Population genetic connectivity analyses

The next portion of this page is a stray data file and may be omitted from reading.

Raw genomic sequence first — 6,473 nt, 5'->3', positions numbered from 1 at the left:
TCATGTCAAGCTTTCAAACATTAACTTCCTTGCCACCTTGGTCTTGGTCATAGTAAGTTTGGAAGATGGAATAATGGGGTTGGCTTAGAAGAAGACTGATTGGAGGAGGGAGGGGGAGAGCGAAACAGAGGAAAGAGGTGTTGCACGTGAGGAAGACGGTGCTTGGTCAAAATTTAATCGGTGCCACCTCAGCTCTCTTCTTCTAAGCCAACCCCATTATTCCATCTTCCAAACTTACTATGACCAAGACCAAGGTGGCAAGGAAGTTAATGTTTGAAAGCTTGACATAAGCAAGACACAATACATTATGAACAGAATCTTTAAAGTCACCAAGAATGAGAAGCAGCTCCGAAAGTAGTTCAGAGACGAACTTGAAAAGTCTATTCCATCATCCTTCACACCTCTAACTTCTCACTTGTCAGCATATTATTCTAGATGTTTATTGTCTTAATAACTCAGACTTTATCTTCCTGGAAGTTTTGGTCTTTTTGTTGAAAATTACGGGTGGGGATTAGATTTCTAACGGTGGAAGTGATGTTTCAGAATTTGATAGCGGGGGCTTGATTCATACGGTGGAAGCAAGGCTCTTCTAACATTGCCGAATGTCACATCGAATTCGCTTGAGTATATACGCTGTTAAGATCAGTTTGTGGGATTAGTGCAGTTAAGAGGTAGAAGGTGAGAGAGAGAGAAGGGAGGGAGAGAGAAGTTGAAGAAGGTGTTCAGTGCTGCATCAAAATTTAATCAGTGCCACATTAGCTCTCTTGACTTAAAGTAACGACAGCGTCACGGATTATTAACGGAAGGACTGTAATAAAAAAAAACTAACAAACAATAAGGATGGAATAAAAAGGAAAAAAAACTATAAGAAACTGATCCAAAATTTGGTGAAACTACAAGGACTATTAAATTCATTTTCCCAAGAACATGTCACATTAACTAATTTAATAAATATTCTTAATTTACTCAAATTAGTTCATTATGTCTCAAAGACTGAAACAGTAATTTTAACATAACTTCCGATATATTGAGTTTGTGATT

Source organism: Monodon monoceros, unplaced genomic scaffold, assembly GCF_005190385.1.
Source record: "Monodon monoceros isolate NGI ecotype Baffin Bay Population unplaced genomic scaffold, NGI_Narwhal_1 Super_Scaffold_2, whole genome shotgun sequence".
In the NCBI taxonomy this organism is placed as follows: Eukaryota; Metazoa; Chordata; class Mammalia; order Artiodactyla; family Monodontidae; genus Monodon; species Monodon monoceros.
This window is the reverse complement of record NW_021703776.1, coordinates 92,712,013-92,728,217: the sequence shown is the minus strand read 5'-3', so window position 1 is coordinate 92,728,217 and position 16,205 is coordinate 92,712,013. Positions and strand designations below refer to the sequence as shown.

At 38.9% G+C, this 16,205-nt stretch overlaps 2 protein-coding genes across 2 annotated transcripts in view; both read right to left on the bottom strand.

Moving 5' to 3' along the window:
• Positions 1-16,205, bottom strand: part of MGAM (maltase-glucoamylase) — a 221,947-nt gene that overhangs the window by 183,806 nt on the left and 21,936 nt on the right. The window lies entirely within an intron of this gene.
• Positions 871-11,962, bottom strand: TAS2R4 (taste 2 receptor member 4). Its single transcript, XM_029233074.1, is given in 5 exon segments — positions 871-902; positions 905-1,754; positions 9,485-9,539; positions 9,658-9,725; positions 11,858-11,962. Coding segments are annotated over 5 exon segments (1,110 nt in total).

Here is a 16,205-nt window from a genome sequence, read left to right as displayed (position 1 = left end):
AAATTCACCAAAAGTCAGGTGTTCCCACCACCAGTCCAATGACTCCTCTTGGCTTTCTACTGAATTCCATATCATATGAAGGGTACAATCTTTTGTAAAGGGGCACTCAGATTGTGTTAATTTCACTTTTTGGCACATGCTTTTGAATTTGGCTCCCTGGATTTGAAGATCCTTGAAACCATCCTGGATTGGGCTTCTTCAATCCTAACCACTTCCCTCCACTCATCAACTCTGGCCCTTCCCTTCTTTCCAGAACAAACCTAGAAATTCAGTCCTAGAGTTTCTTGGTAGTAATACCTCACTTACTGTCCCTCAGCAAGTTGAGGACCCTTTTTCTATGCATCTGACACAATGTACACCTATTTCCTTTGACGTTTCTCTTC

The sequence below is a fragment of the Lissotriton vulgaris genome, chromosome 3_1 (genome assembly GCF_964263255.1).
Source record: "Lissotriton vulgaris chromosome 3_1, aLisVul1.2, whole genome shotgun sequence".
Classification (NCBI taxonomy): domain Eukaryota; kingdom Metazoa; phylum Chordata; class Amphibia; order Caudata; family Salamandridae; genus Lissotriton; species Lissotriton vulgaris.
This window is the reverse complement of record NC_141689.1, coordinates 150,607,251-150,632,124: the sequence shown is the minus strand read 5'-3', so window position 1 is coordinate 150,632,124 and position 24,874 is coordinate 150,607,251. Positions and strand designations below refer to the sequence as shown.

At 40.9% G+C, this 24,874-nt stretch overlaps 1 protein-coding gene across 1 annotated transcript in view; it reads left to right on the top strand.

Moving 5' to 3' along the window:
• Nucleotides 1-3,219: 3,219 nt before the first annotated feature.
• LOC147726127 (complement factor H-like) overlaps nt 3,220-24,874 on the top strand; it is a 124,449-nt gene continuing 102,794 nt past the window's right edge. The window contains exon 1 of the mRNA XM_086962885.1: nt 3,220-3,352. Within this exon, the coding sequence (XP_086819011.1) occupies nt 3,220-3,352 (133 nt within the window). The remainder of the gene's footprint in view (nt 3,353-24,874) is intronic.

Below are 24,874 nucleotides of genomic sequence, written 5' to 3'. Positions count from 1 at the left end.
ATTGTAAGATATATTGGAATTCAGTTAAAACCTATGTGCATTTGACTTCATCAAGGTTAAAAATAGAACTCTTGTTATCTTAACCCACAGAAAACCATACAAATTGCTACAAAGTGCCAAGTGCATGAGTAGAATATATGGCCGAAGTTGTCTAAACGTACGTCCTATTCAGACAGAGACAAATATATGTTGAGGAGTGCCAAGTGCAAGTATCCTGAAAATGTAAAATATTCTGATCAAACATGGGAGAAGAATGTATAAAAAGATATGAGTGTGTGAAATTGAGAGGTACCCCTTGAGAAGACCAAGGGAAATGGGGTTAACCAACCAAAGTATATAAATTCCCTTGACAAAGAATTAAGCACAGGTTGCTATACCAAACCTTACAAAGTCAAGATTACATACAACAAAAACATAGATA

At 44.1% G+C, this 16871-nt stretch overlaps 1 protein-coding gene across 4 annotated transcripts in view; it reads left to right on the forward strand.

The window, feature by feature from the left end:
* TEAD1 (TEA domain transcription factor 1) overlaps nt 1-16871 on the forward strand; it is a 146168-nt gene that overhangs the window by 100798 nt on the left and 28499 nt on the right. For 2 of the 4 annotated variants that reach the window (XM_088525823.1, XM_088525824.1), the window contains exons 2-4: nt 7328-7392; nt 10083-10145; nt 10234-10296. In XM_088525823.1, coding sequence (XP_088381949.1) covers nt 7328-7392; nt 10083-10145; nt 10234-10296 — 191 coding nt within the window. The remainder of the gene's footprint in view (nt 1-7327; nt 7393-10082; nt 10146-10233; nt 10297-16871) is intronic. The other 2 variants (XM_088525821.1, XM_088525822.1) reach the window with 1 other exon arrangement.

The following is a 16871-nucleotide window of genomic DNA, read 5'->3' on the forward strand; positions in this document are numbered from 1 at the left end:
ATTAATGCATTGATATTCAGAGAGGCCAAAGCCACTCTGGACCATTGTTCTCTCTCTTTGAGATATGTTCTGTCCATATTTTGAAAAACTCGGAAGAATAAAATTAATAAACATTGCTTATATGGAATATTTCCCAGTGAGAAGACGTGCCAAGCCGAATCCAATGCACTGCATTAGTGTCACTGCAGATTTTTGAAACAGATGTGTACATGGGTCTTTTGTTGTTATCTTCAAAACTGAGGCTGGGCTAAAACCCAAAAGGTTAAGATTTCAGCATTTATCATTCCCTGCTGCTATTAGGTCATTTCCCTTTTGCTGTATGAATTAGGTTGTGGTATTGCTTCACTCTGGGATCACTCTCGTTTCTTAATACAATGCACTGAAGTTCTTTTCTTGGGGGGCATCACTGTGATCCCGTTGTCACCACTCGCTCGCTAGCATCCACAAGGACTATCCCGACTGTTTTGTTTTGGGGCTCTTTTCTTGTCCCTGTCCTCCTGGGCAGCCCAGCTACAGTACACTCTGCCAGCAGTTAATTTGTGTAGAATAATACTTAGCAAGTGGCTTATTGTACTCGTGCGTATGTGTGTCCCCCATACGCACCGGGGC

Population genetic connectivity in M. neritoides was qualitatively investigated by reconstructing a median-joining haplotype network  using PopART 1.7  on the three single gene datasets, dataset A and dataset B. Such a network provides information about phylogeographic structure and gene flow among populations. Population genetic connectivity was then assessed and compared between datasets A and B by quantifying long-term gene flow, or immigration rate (i.e. Nem the effective number of immigrants per generation), among the three oceanographic areas AZOR, ATCO and MEDI in the NEA basin, using the Bayesian MCMC method implemented in Migrate-n 3.6.11  and hosted on the CIPRES Science Gateway . Migrate-n estimates the mutation-scaled population size (θ = 2Neμ for haploid mtDNA) for each area and the mutation-scaled immigration rate (M = m/μ). Subsampling the three oceanographic areas to get equal sample sizes was not necessary as the difference between the largest (AZOR, N = 265) and the smallest (MEDI, N = 39) sample sizes was less than ten-fold (personal communication: Peter Beerli, School of Computational Science and Information Technology at Florida State University). Five models of dispersal were first evaluated (Fig. 4): (M1) a full migration model with three population sizes and six immigration rates, (M2) an island model where all areas share a single mean estimate of θ and exchange genes with all other areas at the same mean rate, (M3) a source-sink model with three population sizes and three directional West-to-East immigration rates, where the main sink is MEDI receiving immigrants from the sources AZOR and ATCO, and the second sink is ATCO receiving immigrants from AZOR, (M4) a source-sink model with three population sizes and three directional East-to-West immigration rates, where the main sink is AZOR receiving immigrants from the sources MEDI and ATCO, and the second sink is ATCO receiving immigrants from MEDI, and (M5) a panmictic model with one population size parameter. Preliminary results showed that M3 was the second best model after M5, and included the possibility of null gene flow from AZOR to MEDI. Following this observation, an additional model was tested based on the hypothesis that setting the gene flow to zero from AZOR to MEDI would best fit the data: (M6) a source-sink model like M3 with three population sizes, but only two directional West-to-East immigration rates. In M6, the two sinks MEDI and ATCO are the same as in M3, but MEDI receives immigrants from only one source (ATCO) and not from AZOR. We ran Migrate-n analyses under an F84 mutational model, with a windowed uniform prior for θ and M, the bounds of which are (0; 2) and (0; 9500) respectively. For each model, we ran three replicates using four MCMC chains with relative temperatures of 1.0, 1.5, 3.0 and 100,000, and of 500 million generations, which sampled one of every 100 iterations. The first 30% of generations were discarded from each run as burn-in. The Migrate-n analyses were computationally intensive. When replicates were run consecutively, five to 12 weeks were required depending on the model. The use of the message passing interface version of Migrate-n, enabling simultaneous analysis of replicates using three nodes, decreased computing time to 18–34 days. Convergence of MCMC chains was assessed by visual examination of the log trace of each posterior distribution showing caterpillar shape, and making sure that the effective sampling size value of each statistic was > 200 , using the ‘coda’ package  in R 3.0.2 . The R script is accessible on Figshare (see Data Accessibility section). The models were ranked using log Bayes factors (LBF) and probabilities (p), that compare the marginal likelihood of each model calculated using the thermodynamic integration method implemented in Migrate-n . The ranking tells how useful a model is to infer a relationship between the pattern of connectivity hypothesised and the biology of M. neritoides. The most useful information is found in the model ranked first. The effective number of immigrants per generation was calculated for haploid data with female-transmission following the equation Nem = θrecipient*M . The effective population size was calculated with the equation Ne = θ/μ using μ = 1.99 × 10− 4 mutations per nucleotide site per generation from Fourdrilis et al. . In order to verify the assumption of neutral evolution that underlies the coalescent model of gene flow inference in Migrate-n, selection was assessed by applying Fay & Wu’s H statistic  to dataset A using DnaSP 6.12.01 . Tectarius striatus was the most closely related species to M. neritoides  for which the three same gene fragments of 16S, COI and Cytb were available on Genbank (U46825, AJ488644, U46826), and was therefore used as outgroup for the Fay & Wu test. The 95% confidence interval was calculated based on 10,000 coalescent-based simulations.